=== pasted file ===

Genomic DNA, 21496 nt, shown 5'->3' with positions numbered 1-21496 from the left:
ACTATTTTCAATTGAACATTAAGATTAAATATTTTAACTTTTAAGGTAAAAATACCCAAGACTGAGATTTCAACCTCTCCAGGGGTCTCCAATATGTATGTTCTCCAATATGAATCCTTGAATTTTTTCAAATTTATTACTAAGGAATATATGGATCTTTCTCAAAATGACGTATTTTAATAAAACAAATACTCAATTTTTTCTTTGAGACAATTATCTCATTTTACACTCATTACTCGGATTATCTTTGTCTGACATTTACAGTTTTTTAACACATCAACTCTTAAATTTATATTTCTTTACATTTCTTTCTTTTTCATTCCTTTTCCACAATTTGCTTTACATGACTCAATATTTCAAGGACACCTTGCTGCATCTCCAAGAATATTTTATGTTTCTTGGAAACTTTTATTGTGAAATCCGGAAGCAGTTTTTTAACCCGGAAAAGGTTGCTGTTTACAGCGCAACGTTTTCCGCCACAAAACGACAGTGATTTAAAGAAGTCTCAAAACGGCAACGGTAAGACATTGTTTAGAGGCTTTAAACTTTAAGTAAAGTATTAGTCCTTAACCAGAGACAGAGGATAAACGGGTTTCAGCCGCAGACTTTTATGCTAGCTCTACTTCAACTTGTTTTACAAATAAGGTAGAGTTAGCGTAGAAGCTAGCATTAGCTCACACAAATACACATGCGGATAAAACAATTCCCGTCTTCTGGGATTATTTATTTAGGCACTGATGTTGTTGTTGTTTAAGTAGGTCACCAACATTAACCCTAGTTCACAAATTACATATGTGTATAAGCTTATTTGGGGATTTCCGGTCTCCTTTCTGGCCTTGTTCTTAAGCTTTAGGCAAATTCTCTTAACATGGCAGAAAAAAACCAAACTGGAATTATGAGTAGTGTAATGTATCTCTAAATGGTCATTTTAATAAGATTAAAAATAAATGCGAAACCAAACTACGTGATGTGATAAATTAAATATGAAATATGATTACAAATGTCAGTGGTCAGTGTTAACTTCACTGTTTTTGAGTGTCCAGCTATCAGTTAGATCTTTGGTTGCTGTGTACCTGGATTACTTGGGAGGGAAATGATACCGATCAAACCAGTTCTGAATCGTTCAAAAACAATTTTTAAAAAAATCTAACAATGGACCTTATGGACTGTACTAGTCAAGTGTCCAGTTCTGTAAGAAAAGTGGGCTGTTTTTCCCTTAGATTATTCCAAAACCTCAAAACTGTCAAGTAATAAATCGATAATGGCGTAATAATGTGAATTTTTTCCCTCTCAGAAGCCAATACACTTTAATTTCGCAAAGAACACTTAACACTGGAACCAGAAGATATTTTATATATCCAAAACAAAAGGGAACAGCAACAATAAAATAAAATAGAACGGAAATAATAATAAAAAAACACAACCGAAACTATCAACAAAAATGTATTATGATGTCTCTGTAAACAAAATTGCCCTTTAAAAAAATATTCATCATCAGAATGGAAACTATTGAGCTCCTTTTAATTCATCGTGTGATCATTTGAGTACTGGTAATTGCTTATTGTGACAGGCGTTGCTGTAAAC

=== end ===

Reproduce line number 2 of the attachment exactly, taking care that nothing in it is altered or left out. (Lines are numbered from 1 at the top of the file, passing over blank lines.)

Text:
ACTATTTTCAATTGAACATTAAGATTAAATATTTTAACTTTTAAGGTAAAAATACCCAAGACTGAGATTTCAACCTCTCCAGGGGTCTCCAATATGTATGTTCTCCAATATGAATCCTTGAATTTTTTCAAATTTATTACTAAGGAATATATGGATCTTTCTCAAAATGACGTATTTTAATAAAACAAATACTCAATTTTTTCTTTGAGACAATTATCTCATTTTACACTCATTACTCGGATTATCTTTGTCTGACATTTACAGTTTTTTAACACATCAACTCTTAAATTTATATTTCTTTACATTTCTTTCTTTTTCATTCCTTTTCCACAATTTGCTTTACATGACTCAATATTTCAAGGACACCTTGCTGCATCTCCAAGAATATTTTATGTTTCTTGGAAACTTTTATTGTGAAATCCGGAAGCAGTTTTTTAACCCGGAAAAGGTTGCTGTTTACAGCGCAACGTTTTCCGCCACAAAACGACAGTGATTTAAAGAAGTCTCAAAACGGCAACGGTAAGACATTGTTTAGAGGCTTTAAACTTTAAGTAAAGTATTAGTCCTTAACCAGAGACAGAGGATAAACGGGTTTCAGCCGCAGACTTTTATGCTAGCTCTACTTCAACTTGTTTTACAAATAAGGTAGAGTTAGCGTAGAAGCTAGCATTAGCTCACACAAATACACATGCGGATAAAACAATTCCCGTCTTCTGGGATTATTTATTTAGGCACTGATGTTGTTGTTGTTTAAGTAGGTCACCAACATTAACCCTAGTTCACAAATTACATATGTGTATAAGCTTATTTGGGGATTTCCGGTCTCCTTTCTGGCCTTGTTCTTAAGCTTTAGGCAAATTCTCTTAACATGGCAGAAAAAAACCAAACTGGAATTATGAGTAGTGTAATGTATCTCTAAATGGTCATTTTAATAAGATTAAAAATAAATGCGAAACCAAACTACGTGATGTGATAAATTAAATATGAAATATGATTACAAATGTCAGTGGTCAGTGTTAACTTCACTGTTTTTGAGTGTCCAGCTATCAGTTAGATCTTTGGTTGCTGTGTACCTGGATTACTTGGGAGGGAAATGATACCGATCAAACCAGTTCTGAATCGTTCAAAAACAATTTTTAAAAAAATCTAACAATGGACCTTATGGACTGTACTAGTCAAGTGTCCAGTTCTGTAAGAAAAGTGGGCTGTTTTTCCCTTAGATTATTCCAAAACCTCAAAACTGTCAAGTAATAAATCGATAATGGCGTAATAATGTGAATTTTTTCCCTCTCAGAAGCCAATACACTTTAATTTCGCAAAGAACACTTAACACTGGAACCAGAAGATATTTTATATATCCAAAACAAAAGGGAACAGCAACAATAAAATAAAATAGAACGGAAATAATAATAAAAAAACACAACCGAAACTATCAACAAAAATGTATTATGATGTCTCTGTAAACAAAATTGCCCTTTAAAAAAATATTCATCATCAGAATGGAAACTATTGAGCTCCTTTTAATTCATCGTGTGATCATTTGAGTACTGGTAATTGCTTATTGTGACAGGCGTTGCTGTAAAC